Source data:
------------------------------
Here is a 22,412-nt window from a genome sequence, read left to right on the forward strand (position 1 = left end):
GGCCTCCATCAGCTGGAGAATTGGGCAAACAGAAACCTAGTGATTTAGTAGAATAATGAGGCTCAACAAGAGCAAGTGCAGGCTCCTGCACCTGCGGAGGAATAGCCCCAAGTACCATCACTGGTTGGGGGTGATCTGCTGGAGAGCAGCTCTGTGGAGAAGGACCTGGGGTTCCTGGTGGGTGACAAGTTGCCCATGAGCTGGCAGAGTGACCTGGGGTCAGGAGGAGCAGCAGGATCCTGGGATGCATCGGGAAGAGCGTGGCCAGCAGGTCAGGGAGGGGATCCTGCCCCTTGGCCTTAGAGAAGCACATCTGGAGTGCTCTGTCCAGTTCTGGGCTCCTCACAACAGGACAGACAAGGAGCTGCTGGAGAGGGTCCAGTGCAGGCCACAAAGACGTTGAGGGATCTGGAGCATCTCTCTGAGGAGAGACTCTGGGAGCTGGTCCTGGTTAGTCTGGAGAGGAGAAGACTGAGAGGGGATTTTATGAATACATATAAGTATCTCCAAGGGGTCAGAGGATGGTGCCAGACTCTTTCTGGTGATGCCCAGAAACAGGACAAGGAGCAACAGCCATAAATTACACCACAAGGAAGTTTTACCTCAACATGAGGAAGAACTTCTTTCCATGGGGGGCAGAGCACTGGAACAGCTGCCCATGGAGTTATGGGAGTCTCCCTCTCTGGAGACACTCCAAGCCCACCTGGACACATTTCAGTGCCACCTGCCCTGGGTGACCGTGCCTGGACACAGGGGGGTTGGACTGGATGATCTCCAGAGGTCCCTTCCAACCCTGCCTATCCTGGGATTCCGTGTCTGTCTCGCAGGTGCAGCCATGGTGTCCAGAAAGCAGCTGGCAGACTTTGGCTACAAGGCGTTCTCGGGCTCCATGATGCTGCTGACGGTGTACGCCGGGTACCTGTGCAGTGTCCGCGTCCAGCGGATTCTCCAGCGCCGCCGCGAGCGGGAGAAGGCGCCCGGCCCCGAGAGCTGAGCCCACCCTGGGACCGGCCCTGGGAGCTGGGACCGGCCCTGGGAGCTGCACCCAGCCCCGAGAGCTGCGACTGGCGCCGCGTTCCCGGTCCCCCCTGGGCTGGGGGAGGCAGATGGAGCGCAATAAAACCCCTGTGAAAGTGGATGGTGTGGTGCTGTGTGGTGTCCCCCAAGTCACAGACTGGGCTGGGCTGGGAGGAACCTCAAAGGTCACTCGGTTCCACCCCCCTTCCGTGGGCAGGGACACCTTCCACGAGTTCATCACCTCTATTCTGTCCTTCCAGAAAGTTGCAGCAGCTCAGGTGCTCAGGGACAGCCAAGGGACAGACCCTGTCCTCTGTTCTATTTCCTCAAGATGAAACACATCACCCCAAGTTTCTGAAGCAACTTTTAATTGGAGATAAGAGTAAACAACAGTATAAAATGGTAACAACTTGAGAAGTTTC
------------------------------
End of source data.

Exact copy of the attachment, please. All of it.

Here is a 22,412-nt window from a genome sequence, read left to right on the forward strand (position 1 = left end):
GGCCTCCATCAGCTGGAGAATTGGGCAAACAGAAACCTAGTGATTTAGTAGAATAATGAGGCTCAACAAGAGCAAGTGCAGGCTCCTGCACCTGCGGAGGAATAGCCCCAAGTACCATCACTGGTTGGGGGTGATCTGCTGGAGAGCAGCTCTGTGGAGAAGGACCTGGGGTTCCTGGTGGGTGACAAGTTGCCCATGAGCTGGCAGAGTGACCTGGGGTCAGGAGGAGCAGCAGGATCCTGGGATGCATCGGGAAGAGCGTGGCCAGCAGGTCAGGGAGGGGATCCTGCCCCTTGGCCTTAGAGAAGCACATCTGGAGTGCTCTGTCCAGTTCTGGGCTCCTCACAACAGGACAGACAAGGAGCTGCTGGAGAGGGTCCAGTGCAGGCCACAAAGACGTTGAGGGATCTGGAGCATCTCTCTGAGGAGAGACTCTGGGAGCTGGTCCTGGTTAGTCTGGAGAGGAGAAGACTGAGAGGGGATTTTATGAATACATATAAGTATCTCCAAGGGGTCAGAGGATGGTGCCAGACTCTTTCTGGTGATGCCCAGAAACAGGACAAGGAGCAACAGCCATAAATTACACCACAAGGAAGTTTTACCTCAACATGAGGAAGAACTTCTTTCCATGGGGGGCAGAGCACTGGAACAGCTGCCCATGGAGTTATGGGAGTCTCCCTCTCTGGAGACACTCCAAGCCCACCTGGACACATTTCAGTGCCACCTGCCCTGGGTGACCGTGCCTGGACACAGGGGGGTTGGACTGGATGATCTCCAGAGGTCCCTTCCAACCCTGCCTATCCTGGGATTCCGTGTCTGTCTCGCAGGTGCAGCCATGGTGTCCAGAAAGCAGCTGGCAGACTTTGGCTACAAGGCGTTCTCGGGCTCCATGATGCTGCTGACGGTGTACGCCGGGTACCTGTGCAGTGTCCGCGTCCAGCGGATTCTCCAGCGCCGCCGCGAGCGGGAGAAGGCGCCCGGCCCCGAGAGCTGAGCCCACCCTGGGACCGGCCCTGGGAGCTGGGACCGGCCCTGGGAGCTGCACCCAGCCCCGAGAGCTGCGACTGGCGCCGCGTTCCCGGTCCCCCCTGGGCTGGGGGAGGCAGATGGAGCGCAATAAAACCCCTGTGAAAGTGGATGGTGTGGTGCTGTGTGGTGTCCCCCAAGTCACAGACTGGGCTGGGCTGGGAGGAACCTCAAAGGTCACTCGGTTCCACCCCCCTTCCGTGGGCAGGGACACCTTCCACGAGTTCATCACCTCTATTCTGTCCTTCCAGAAAGTTGCAGCAGCTCAGGTGCTCAGGGACAGCCAAGGGACAGACCCTGTCCTCTGTTCTATTTCCTCAAGATGAAACACATCACCCCAAGTTTCTGAAGCAACTTTTAATTGGAGATAAGAGTAAACAACAGTATAAAATGGTAACAACTTGAGAAGTTTC